Castle Rock Town Council is exploring options for dealing with a surplus of funds that are expected to push the town over the 2014 TABOR limit.
The Colorado Taxpayer’s Bill of Rights imposes revenue restrictions on state and local governments. When annual revenues exceed TABOR limits, the Town Council has until the end of the next year to either refund the money in some manner or ask voters to allow them to keep the money to spend on local services.
Castle Rock has been very successful in obtaining funds from other sources for capital improvement projects in recent years.
For instance, for the ongoing construction of the North Meadows Extension, which will connect The Meadows to U.S. 85 and Interstate 25, the town has received several funding commitments. The Colorado Department of Transportation has committed $4.8 million to partially fund the new road’s interchange with U.S. 85. Douglas County has committed $10.5 million that will provide part of the funding for the roadway east of U.S. 85 and its interchange with I-25. The developer of The Meadows, Castle Rock Development Co., will contribute $7 million in phased funding for future widening west of U.S. 85, as the road goes from it initial two-lane configuration to four lanes.
These contributions total more than $22 million and will contribute to projected TABOR excesses in 2014 and 2015.
The town expects to receive similar contributions from developers and government agencies for Philip S. Miller Park and other capital improvement projects, which will be counted as TABOR revenue in 2014.
“To a certain degree it’s a good problem to have. It tells us things are starting to get better here in Castle Rock,” Mayor Paul Donahue said.
If these surpluses are used for refunds, as they likely would be under current TABOR guidelines, the town will need to find alternative ways to pay for these projects.
“(For example) if we took the money that we got from say the county and CDOT that was over the revenue limit and we rebated that back to the taxpayers, we still have to pay the contractor for the North Meadows project and unlike some governments we’re not allowed to spend the same money twice,” Castle Rock Town Manager Mark Stevens said. “So if we took the money we needed to pay the contractor for North Meadows and used it for rebates we would need to cut or reduce other town expenditures in order to come up with the money to pay the contactors.”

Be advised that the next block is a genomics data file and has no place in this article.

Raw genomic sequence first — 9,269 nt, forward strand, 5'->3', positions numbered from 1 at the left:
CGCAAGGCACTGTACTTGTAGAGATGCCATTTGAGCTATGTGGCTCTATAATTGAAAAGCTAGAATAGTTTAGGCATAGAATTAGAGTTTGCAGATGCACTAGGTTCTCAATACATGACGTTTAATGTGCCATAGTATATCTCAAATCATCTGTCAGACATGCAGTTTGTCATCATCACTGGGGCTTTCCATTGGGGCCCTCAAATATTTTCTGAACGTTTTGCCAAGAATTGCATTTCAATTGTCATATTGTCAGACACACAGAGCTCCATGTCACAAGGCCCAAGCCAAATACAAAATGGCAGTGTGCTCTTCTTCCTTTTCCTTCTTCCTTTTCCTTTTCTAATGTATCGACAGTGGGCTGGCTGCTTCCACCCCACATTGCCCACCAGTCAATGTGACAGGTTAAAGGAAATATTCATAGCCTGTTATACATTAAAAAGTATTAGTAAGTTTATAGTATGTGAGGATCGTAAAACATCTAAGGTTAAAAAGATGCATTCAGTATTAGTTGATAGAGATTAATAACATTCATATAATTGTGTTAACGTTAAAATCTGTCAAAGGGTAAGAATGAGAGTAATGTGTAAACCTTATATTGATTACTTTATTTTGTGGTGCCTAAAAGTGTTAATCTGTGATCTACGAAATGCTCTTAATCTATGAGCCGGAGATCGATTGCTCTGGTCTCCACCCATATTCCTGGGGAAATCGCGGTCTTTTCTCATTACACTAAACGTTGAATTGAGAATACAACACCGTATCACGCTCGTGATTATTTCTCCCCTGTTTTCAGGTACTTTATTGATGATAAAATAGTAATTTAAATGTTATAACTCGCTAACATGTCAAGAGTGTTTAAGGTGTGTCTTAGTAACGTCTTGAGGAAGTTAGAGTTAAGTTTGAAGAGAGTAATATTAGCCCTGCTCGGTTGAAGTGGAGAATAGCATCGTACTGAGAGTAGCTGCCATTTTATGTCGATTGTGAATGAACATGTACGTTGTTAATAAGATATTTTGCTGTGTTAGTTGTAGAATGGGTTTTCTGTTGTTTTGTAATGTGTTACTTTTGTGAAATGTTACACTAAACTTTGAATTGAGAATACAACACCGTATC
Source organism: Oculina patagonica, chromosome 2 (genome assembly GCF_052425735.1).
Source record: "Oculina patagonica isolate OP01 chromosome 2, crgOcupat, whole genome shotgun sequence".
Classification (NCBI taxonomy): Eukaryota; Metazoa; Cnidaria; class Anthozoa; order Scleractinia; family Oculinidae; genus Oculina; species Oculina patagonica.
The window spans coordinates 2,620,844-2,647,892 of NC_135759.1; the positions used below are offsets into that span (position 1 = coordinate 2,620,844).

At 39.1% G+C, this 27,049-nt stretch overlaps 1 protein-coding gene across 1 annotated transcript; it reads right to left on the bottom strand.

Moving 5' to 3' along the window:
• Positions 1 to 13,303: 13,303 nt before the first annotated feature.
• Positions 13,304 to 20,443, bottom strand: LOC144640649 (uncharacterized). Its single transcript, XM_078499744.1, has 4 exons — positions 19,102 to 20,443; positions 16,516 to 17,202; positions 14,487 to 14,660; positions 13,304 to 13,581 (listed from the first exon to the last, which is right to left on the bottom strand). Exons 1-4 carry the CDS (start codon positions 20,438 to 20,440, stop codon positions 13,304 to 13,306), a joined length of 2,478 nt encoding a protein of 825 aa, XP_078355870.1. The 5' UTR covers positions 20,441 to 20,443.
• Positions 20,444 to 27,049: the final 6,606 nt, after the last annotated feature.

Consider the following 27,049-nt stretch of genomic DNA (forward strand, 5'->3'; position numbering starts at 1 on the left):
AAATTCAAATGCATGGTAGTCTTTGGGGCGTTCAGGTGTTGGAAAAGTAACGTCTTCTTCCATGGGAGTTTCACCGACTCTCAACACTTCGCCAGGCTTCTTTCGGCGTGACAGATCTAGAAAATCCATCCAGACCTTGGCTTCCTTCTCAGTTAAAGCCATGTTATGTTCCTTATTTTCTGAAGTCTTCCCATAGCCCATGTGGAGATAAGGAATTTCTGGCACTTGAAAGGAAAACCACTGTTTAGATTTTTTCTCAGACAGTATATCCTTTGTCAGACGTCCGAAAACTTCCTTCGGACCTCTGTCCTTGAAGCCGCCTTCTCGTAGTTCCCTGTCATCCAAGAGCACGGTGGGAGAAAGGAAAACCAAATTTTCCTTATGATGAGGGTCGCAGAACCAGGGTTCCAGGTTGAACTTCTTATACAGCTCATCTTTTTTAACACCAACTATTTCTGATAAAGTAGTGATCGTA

The council has offered three possible solutions for dealing with the TABOR question.
The first option is to abide by how the guideline is currently set and provide refunds to taxpayers. This is potentially problematic for the town because in many cases the funds involved have already been contractually committed to projects such as North Meadows and Miller Park.
Paying refunds would likely result in the need to consider reductions in future town spending in order to offset the refund amounts.
Another option would be to explore other alternatives to receiving project contributions from developers and other governments other than receiving direct funding from them.
The third option would be to ask voters to amend the bill of rights in a way that would exclude these kinds of contributions from TABOR limits.
The council decided more research on the possible options was needed and that they would revisit the issue in June or July, at which time they would decide if a November 2014 TABOR election will be needed.
“I don’t know if we would be looking at it as closely if it turned out to be actual tax payer money. If this was something directly from the taxpayers of Castle Rock but this is a little different. We’ve got municipalities and different entities coming in and helping us out for specific projects and I think that kind of changes it a little bit,” Donahue said. “I do think it would make sense to take a little more time with this and come up with a solution that works for everyone.”